Watts helped to power their high-energy world tours, twiddling with the group well into his mid-70s – his final tour was the two-year No Filter tour, beginning in 2017.
Alongside the Rolling Stones, Watts also played jazz during a series of groups over the years, including his own quintet and tentet, and Rocket 88, reuniting with Korner and Bruce within the late 1970s to play boogie-woogie.
In the mid-1980s, he was bandleader within the Charlie Watts Orchestra, a gargantuan unit playing dance band jazz that toured the planet, and released a live album, The Charlie Watts Orchestra Live at Fulham government building.
“Mick really likes it,” he said of his Rolling Stones bandmates in 1987. “Keith’s very annoyed, though, that we don’t have a guitarist.
He thinks it’s a sacrilege. But I just told him that with 33 guys, it’s hard enough to suit everyone’s solos in because it is.”
Unlike the colorful romantic histories of his Rolling Stones bandmates, Watts was stable in his personal life: he married his wife Shirley Ann Shepherd in 1964, and that they remained together until his death. he’s also survived by their daughter, Seraphina, and granddaughter Charlotte.
Although referred to as a more temperate rocker compared with the remainder of the Stones, Watts struggled with alcohol, amphetamines, and heroin use for a period within the 1980s.
“I think it had been a midlife crisis,” he told the Observer in 2000. “All I do know is that I became totally another person around 1983 and came out of it about 1986. I nearly lost my wife and everything over my behavior.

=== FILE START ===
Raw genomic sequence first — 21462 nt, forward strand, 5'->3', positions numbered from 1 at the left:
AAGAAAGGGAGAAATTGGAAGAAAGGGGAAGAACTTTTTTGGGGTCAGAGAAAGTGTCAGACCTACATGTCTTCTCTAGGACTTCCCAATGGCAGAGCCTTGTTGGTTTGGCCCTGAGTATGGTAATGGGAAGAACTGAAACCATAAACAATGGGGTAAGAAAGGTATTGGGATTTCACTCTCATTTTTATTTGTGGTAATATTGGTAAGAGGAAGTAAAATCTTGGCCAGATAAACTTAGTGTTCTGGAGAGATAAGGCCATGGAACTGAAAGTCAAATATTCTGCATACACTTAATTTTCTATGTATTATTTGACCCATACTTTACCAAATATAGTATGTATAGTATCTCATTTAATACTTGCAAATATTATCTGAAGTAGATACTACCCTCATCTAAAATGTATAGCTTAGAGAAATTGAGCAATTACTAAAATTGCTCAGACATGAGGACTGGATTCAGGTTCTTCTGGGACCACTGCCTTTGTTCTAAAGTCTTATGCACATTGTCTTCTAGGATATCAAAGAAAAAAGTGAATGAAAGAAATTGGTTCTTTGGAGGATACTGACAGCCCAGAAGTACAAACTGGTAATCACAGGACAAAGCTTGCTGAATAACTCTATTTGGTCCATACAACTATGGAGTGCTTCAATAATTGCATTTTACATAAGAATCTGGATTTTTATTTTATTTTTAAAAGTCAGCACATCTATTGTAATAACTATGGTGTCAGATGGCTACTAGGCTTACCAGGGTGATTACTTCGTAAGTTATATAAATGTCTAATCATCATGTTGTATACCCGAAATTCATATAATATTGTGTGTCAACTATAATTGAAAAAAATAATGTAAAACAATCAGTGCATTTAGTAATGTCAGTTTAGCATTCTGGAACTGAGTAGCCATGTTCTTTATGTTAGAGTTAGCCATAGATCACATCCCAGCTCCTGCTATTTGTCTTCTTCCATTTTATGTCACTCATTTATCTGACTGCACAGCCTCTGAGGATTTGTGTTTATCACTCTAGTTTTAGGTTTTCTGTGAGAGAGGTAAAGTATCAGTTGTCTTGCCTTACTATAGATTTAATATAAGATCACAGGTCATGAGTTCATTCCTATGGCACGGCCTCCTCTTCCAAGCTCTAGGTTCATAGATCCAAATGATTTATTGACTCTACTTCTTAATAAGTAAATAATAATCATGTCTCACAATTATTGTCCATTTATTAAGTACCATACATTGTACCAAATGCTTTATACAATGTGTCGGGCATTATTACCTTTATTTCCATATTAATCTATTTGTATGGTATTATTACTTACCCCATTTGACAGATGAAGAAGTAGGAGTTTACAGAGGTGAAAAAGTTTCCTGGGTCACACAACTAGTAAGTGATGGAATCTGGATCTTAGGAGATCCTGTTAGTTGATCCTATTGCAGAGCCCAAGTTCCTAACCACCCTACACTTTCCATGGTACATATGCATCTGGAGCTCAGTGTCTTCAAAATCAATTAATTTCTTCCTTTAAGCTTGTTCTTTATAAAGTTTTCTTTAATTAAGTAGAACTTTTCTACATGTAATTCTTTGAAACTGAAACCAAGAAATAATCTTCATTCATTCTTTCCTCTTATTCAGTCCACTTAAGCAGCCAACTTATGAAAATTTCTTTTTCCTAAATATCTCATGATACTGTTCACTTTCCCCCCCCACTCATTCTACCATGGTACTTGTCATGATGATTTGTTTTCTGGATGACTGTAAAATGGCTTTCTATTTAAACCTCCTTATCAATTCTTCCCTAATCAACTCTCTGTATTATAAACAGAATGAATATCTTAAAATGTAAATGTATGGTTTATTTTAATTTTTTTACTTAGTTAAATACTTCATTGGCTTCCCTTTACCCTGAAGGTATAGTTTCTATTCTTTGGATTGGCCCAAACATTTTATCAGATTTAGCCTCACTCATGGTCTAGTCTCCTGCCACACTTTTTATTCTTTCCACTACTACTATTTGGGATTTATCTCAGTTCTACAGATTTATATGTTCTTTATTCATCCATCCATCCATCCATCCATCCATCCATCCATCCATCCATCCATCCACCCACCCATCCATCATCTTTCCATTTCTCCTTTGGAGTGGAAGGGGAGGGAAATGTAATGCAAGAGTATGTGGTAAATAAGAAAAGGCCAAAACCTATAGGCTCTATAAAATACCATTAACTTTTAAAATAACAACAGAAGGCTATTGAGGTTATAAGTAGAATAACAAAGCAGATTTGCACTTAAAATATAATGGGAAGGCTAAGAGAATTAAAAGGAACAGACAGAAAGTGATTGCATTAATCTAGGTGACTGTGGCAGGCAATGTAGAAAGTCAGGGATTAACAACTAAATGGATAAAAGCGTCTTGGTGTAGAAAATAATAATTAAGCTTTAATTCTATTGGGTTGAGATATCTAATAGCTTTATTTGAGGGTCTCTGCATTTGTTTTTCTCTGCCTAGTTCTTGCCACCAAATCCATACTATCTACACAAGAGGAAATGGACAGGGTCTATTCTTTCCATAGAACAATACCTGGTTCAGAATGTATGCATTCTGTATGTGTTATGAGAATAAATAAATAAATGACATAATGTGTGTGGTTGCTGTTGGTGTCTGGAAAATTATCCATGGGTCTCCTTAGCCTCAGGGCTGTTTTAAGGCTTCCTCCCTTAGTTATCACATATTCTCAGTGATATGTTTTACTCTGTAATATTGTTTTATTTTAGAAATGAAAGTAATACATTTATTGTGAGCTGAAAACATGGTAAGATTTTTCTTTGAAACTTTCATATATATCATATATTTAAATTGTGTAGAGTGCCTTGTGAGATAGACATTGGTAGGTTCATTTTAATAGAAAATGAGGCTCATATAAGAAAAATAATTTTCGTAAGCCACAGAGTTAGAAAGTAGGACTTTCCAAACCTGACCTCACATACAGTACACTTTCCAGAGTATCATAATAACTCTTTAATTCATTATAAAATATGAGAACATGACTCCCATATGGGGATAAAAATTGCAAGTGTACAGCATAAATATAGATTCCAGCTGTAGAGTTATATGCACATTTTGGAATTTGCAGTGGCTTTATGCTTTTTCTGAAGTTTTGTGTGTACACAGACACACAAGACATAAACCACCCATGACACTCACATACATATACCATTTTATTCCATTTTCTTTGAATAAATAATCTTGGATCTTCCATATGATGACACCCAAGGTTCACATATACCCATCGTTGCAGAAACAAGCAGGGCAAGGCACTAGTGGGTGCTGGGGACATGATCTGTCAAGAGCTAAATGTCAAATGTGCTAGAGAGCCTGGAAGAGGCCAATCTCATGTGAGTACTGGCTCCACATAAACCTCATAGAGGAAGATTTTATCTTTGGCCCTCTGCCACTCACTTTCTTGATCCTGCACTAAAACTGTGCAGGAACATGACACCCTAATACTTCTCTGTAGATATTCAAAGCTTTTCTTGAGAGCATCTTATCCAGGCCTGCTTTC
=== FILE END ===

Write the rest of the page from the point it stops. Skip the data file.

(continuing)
I wasn’t that badly affected, I wasn’t a junkie, but abandoning [drugs] was very, very hard.”
He said that falling down the steps of his cellar drunk while fetching another bottle of wine “really brought it home to me how far down I’d gone. I just stopped everything – drinking, smoking, shooting up , everything, all directly .”
In 2004, he was diagnosed with throat cancer but recovered after a course of radiotherapy.
After undergoing emergency surgery last month and announcing he wouldn’t appear on the road – he was to get replaced by Steve Jordan
he commented during a typically droll manner: “For once my timing has been a touch off.”
The procedure had been announced as “completely successful” with Watts needing “proper rest and recuperation”.
Richards had said: “This has been a touch of a blow to all or any folks and we’re all wishing for Charlie to possess a speedy recovery.”
Watts’ final release with the band was Living during a town, 2020 single taken from a studio album that they had been planning.
Other artists paying tribute include Robbie Robertson of the Band, who said: “Charlie’s drumming is powerful and unique. His approach is entirely his own and helped shape the sound of rock’n’roll.”
Paul Stanley of Kiss called Watts “one of truth timeless icons and therefore the backbone of the Stones. Hard to fathom the loss.”
Joan Jett said Charlie Watts was “the most elegant and dignified drummer in rock’n’roll. He played exactly what was needed – no more – no less. he’s one among a sort .”
Tom Morello of Rage Against the Machine called him “one of the best and most vital architects of the music we love … Rock’n’roll wouldn’t be rock’n’roll without the rhythm, the style, the vibe of this incredible musician.”